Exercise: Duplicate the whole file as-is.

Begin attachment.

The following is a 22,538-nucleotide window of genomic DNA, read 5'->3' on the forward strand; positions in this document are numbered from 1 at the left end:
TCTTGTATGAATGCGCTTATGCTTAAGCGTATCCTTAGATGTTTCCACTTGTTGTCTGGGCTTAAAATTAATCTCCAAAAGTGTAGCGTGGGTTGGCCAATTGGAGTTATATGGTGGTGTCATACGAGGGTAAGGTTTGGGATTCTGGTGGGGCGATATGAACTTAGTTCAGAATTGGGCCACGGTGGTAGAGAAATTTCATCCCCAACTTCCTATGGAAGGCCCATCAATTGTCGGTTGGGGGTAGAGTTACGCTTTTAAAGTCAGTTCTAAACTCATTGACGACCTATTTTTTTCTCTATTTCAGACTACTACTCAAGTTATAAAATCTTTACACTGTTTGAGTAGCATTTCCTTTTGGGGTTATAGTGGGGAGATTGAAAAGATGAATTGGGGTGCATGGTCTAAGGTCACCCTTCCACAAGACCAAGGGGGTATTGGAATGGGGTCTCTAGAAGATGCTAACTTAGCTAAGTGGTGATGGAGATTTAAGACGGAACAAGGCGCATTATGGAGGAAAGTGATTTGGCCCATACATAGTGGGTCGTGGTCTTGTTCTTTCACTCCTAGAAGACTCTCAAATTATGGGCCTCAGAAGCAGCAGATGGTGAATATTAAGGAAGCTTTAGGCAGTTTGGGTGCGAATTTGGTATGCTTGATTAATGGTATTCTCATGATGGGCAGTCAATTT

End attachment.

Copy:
The following is a 22,538-nucleotide window of genomic DNA, read 5'->3' on the forward strand; positions in this document are numbered from 1 at the left end:
TCTTGTATGAATGCGCTTATGCTTAAGCGTATCCTTAGATGTTTCCACTTGTTGTCTGGGCTTAAAATTAATCTCCAAAAGTGTAGCGTGGGTTGGCCAATTGGAGTTATATGGTGGTGTCATACGAGGGTAAGGTTTGGGATTCTGGTGGGGCGATATGAACTTAGTTCAGAATTGGGCCACGGTGGTAGAGAAATTTCATCCCCAACTTCCTATGGAAGGCCCATCAATTGTCGGTTGGGGGTAGAGTTACGCTTTTAAAGTCAGTTCTAAACTCATTGACGACCTATTTTTTTCTCTATTTCAGACTACTACTCAAGTTATAAAATCTTTACACTGTTTGAGTAGCATTTCCTTTTGGGGTTATAGTGGGGAGATTGAAAAGATGAATTGGGGTGCATGGTCTAAGGTCACCCTTCCACAAGACCAAGGGGGTATTGGAATGGGGTCTCTAGAAGATGCTAACTTAGCTAAGTGGTGATGGAGATTTAAGACGGAACAAGGCGCATTATGGAGGAAAGTGATTTGGCCCATACATAGTGGGTCGTGGTCTTGTTCTTTCACTCCTAGAAGACTCTCAAATTATGGGCCTCAGAAGCAGCAGATGGTGAATATTAAGGAAGCTTTAGGCAGTTTGGGTGCGAATTTGGTATGCTTGATTAATGGTATTCTCATGATGGGCAGTCAATTT